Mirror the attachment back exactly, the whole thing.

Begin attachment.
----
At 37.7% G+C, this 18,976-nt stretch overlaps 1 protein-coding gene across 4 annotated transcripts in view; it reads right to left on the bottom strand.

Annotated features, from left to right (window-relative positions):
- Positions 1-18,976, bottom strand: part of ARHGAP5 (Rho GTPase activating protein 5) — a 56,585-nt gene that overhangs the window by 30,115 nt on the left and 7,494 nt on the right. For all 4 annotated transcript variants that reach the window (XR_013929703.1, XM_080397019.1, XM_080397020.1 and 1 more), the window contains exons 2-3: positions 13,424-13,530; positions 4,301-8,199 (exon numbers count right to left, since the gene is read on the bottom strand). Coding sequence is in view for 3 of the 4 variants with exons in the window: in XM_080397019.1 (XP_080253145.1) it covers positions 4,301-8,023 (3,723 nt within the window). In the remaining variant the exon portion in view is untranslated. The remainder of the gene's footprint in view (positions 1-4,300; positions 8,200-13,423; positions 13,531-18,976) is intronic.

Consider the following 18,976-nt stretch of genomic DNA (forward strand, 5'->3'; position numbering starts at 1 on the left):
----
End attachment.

At 37.7% G+C, this 18,976-nt stretch overlaps 1 protein-coding gene across 4 annotated transcripts in view; it reads right to left on the bottom strand.

Annotated features, from left to right (window-relative positions):
- Positions 1-18,976, bottom strand: part of ARHGAP5 (Rho GTPase activating protein 5) — a 56,585-nt gene that overhangs the window by 30,115 nt on the left and 7,494 nt on the right. For all 4 annotated transcript variants that reach the window (XR_013929703.1, XM_080397019.1, XM_080397020.1 and 1 more), the window contains exons 2-3: positions 13,424-13,530; positions 4,301-8,199 (exon numbers count right to left, since the gene is read on the bottom strand). Coding sequence is in view for 3 of the 4 variants with exons in the window: in XM_080397019.1 (XP_080253145.1) it covers positions 4,301-8,023 (3,723 nt within the window). In the remaining variant the exon portion in view is untranslated. The remainder of the gene's footprint in view (positions 1-4,300; positions 8,200-13,423; positions 13,531-18,976) is intronic.

Consider the following 18,976-nt stretch of genomic DNA (forward strand, 5'->3'; position numbering starts at 1 on the left):